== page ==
These are your bread and butter. Deployments are configurations which define the contents of pods and how they should be run. The beauty of the pod system is that you can run multiple containers in one pod which can communicate with each other as if they were running on the same server. We use it to run nginx and php-fpm as close together as possible. This reduces any latency that would be created by having them running on separate servers (which could happen with vanilla Docker) or having to mess with running multiple processes in a single container.

Common things you will find configured in the deployment files:

  • containers
  • ports
  • resource requirements and limits
  • volume mounts
  • environment variables
  • update strategy
  • replicas

Things NOT configured in your deployment files:

  • autoscaling
  • IPs
  • routing
  • crons
  • passwords


Here is where you give your deployments a name which can be used by other deployments to talk to it. Lets say we have a redis service and name it redis-cluster. You will be able to connect from your code to this service using the DNS name redis-cluster. You won’t have to worry about it’s ip or which instance you are connecting to, the service will take care of that for you and handle all the routing.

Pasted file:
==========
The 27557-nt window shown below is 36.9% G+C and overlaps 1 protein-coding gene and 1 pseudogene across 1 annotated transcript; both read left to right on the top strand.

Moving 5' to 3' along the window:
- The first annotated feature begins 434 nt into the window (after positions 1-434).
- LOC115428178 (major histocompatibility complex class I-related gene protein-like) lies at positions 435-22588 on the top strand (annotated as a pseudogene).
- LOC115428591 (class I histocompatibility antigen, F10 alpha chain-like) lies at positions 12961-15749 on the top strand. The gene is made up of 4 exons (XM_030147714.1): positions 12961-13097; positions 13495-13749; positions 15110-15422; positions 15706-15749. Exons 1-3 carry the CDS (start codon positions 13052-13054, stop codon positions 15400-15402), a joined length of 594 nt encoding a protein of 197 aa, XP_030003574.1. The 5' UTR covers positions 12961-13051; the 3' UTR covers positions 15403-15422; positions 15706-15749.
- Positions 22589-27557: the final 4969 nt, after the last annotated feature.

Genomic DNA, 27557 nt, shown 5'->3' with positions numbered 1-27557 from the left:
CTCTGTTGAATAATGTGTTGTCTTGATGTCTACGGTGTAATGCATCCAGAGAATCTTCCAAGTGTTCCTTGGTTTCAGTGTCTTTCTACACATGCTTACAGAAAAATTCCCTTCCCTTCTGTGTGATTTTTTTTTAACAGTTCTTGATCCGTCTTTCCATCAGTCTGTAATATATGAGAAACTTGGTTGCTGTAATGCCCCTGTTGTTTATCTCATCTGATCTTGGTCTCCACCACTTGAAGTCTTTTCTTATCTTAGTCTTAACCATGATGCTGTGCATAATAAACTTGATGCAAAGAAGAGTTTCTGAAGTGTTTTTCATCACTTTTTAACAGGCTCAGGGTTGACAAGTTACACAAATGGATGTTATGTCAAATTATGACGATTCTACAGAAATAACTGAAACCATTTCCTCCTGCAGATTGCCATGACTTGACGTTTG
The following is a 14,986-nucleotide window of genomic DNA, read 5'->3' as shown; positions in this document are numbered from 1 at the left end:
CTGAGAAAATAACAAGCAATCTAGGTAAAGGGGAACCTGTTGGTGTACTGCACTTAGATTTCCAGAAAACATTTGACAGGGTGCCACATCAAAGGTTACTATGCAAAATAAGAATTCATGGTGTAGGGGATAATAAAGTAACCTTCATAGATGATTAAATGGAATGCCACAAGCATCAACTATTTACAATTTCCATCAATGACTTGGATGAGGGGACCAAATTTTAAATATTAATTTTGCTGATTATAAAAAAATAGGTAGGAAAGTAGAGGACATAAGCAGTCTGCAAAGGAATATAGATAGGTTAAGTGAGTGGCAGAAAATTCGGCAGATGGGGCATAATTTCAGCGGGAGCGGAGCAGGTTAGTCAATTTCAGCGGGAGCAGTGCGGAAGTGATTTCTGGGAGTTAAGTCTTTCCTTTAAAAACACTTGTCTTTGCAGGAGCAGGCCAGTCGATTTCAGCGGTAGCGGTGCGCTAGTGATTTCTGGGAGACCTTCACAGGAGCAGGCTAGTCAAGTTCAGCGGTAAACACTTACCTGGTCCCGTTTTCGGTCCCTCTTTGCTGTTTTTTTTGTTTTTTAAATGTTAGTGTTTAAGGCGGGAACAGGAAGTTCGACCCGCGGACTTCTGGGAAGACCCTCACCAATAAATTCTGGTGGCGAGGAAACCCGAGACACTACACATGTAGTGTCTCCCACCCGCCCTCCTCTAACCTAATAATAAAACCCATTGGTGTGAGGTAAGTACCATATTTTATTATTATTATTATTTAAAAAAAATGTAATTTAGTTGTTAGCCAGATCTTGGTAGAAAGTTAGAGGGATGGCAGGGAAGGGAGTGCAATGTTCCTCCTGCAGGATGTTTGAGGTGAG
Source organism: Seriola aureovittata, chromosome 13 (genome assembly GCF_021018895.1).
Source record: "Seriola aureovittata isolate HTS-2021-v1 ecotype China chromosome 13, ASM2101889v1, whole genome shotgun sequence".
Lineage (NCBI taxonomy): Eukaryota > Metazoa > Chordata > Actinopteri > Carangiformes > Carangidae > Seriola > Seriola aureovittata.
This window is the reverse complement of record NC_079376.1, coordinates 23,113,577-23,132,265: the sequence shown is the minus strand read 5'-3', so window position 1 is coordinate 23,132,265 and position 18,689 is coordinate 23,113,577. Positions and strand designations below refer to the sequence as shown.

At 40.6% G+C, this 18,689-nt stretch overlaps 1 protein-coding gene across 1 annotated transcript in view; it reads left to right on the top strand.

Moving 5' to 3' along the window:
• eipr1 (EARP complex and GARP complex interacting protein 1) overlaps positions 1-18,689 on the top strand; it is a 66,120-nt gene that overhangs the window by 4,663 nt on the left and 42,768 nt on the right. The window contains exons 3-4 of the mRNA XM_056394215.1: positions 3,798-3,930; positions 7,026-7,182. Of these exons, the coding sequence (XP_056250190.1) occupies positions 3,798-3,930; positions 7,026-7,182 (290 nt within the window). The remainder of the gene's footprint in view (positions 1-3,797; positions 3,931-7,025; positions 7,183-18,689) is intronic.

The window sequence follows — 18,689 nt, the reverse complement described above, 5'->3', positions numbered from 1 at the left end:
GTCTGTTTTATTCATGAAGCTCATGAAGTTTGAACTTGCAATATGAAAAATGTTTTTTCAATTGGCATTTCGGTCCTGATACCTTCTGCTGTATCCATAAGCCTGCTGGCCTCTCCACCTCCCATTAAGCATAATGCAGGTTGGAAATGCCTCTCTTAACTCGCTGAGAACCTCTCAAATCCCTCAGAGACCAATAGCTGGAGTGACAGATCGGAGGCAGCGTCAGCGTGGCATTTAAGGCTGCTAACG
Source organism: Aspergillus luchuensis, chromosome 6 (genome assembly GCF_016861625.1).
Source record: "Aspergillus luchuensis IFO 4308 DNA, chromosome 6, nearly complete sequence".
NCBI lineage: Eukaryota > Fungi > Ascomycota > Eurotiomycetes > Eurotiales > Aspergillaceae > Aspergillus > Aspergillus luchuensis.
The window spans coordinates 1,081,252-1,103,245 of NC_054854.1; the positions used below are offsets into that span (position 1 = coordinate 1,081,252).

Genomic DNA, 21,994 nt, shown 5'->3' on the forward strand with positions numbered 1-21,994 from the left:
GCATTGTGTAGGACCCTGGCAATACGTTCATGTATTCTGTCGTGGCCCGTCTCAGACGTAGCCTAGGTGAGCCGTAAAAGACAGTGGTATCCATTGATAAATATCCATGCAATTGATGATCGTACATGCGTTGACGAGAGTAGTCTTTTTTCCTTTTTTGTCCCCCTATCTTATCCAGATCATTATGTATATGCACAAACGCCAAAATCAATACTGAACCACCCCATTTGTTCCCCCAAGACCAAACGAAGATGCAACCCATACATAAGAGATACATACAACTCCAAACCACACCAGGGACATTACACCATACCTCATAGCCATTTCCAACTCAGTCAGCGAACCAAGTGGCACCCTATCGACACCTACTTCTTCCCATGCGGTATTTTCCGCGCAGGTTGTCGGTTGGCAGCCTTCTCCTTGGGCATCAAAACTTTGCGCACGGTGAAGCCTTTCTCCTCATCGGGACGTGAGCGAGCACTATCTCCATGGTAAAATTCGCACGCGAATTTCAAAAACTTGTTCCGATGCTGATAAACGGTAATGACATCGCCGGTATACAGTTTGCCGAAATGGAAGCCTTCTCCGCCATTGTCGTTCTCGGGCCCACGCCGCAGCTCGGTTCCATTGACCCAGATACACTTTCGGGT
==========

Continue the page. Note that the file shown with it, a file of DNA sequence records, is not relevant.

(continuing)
This holds your external ip and connects your services to the internet. Incoming requests will be handled by the ingress and routed to the correct services according to rules you have defined. It’s also possible to add certificates to your ingress to enable https support. On Google Cloud it’s trivial to setup a Managed Certificate which uses LetsEncrypt.

An example of an ingress:

The accompanying Managed Certificate:


We all know what crons are and they shouldn’t need further explanation. The only different thing about the kubernetes crons is that they are also started as a pod. Each time a cron is run a fresh pod is created and your command is run. You could compare this to doing the following using Docker (except for the fact your pod could start multiple containers):

1  docker exec your-php-application php cron.php

You can configure the crons with various options like retries if they fail or only allowing a single cron to run at a time.